Last Sunday, he drove us in his 4WD vehicle to his 800m elevation plot of land surrounded by forest where he built a rudimentary house within meters of a stream swiftly flowing through a small gorge at the edge of his property. He has been through a lot in his career as a high elevation tea and fruit farmer, and now at the age of 60, Mr. LIn is on a new mission to cultivate Organic Dong Ding Oolong Tea on an isolated mountain plot of land he inherited from his father. He has mostly removed the persimmon orchard that was being eaten by monkeys and planted Qing Xin Oolong saplings 2 years ago. They are just growing into maturity now.
Mr. Lin has been inspired by his childhood classmate who is an unprecedented pioneer of sustainable organic tea farming in Taiwan. He has been convinced, after decades of professional farming experience, that this is the way to go. And in the next several months, he will begin to harvest from his most recent efforts.
After visiting his relatively remote new farm surrounded by bamboo groves and jungle, where he plans to retire, we went back through Central Lugu and up the north side of the valley to Phoenix Village, where he manages a much older plot of tea owned by his in-laws. For the last two years, he has not used any chemical products on this plot of tea that was originally planted almost 30 years ago. The new growth of leaves was just inspected and showed zero trace chemical residue.
He has used only natural fertilizers and pesticides and has reaped at least half the yield of conventional farms, even while these mature tea plants are in transition to being organic. This is an impressive feat in comparison to other farms who simply stop administering chemical pesticides without the use of natural ones. Allowing weeds to grow naturally and trimming them back manually has made this plot of tea stand in stark contrast to those where weed killers are administered.
Here is an example of a neighboring plot of tea that is cultivated with the use of chemical products:
The impact on the soil and the ecology of the plants' immediate environment is noticeably different. We seek out tea gardens like his that practice sustainable cultivation in place of conventional standards of the previous generation. In addition to his farming efforts, he is in the process of buying second hand tea processing machinery from factories that have been out of use to establish his own organic tea processing facility. By doing so, he is reusing not only the land that he has inherited the stewardship of, but also the equipment that has been abandoned by small local farmers in the wake of large scale remote factories at higher elevations. We find his efforts to be highly admirable. Here are some shots of his newly acquired second hand machinery that will allow him to produce organically grown traditional artisan oolong harvested from family inherited land and processed in his own private factory run by himself.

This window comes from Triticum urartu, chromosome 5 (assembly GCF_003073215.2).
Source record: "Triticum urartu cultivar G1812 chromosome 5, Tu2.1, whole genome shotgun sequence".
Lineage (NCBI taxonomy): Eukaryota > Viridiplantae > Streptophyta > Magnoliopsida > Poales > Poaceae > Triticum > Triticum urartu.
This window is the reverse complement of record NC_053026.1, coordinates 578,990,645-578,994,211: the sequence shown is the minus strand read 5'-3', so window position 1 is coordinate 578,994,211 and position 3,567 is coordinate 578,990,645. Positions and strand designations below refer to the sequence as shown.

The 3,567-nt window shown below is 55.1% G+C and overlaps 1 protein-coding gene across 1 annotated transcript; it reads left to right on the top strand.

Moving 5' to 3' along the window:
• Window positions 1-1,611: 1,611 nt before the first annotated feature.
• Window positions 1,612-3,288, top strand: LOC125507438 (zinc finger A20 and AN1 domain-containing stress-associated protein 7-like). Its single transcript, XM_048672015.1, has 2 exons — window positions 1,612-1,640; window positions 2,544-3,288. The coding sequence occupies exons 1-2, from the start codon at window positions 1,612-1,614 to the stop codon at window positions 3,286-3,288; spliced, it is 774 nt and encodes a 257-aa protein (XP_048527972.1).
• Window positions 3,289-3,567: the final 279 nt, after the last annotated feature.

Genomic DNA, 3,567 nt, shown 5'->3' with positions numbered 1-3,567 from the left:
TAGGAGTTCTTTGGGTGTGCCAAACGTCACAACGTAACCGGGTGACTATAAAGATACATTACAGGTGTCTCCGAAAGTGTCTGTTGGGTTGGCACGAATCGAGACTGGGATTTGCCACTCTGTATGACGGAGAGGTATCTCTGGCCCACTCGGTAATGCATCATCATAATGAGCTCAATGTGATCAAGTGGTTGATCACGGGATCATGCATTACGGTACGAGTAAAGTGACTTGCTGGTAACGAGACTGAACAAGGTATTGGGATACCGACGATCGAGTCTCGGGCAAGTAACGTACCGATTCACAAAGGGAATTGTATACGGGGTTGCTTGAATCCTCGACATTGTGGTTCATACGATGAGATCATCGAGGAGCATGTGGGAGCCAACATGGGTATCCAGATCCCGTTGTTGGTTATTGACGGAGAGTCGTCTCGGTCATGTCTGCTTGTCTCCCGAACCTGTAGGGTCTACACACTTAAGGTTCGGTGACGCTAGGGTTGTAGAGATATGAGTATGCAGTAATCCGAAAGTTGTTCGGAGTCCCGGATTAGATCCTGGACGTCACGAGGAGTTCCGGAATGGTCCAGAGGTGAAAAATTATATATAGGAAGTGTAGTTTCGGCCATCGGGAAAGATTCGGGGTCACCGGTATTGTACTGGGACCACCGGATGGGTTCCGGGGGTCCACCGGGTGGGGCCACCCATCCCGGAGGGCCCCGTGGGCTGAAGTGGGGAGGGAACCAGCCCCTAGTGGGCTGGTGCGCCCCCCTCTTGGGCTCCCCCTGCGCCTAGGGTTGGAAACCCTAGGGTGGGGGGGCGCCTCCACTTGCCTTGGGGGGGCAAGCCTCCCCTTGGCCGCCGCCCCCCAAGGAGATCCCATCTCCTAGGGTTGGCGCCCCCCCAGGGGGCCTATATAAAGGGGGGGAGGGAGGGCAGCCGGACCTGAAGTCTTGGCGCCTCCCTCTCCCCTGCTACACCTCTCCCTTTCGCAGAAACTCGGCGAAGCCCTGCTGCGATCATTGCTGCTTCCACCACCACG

Of course this factory is just being built, so these machines will be sanitized and prepared for the remaining harvests of this year. We will document the further progress of this endeavor including the upcoming harvests as they happen.
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This month's batch of tea being shared with the Eco-Cha Tea Club was made by Mr. Su — an 80 year-old artisan of traditional Dong Ding Oolong Tea. He planted a plot of the Tie Guan Yin strain in his backyard several years ago, and this is the second time we've sourced this tea type from him. Mr. Su is our favorite representative of traditionally made tea in Taiwan, and it brings us a special kind of joy to be able to share his tea with our tea club members.
This batch has a particularly sweet character, with slightly tangy, fruity notes and a pleasantly clean lingering aftertaste. It has just enough of that cured, almost fermented character that makes it reminiscent of a traditionally made Tie Guan Yin Oolong. But given that it was only roasted once, it maintains a mild flavor profile similar to a Hong Shui Oolong.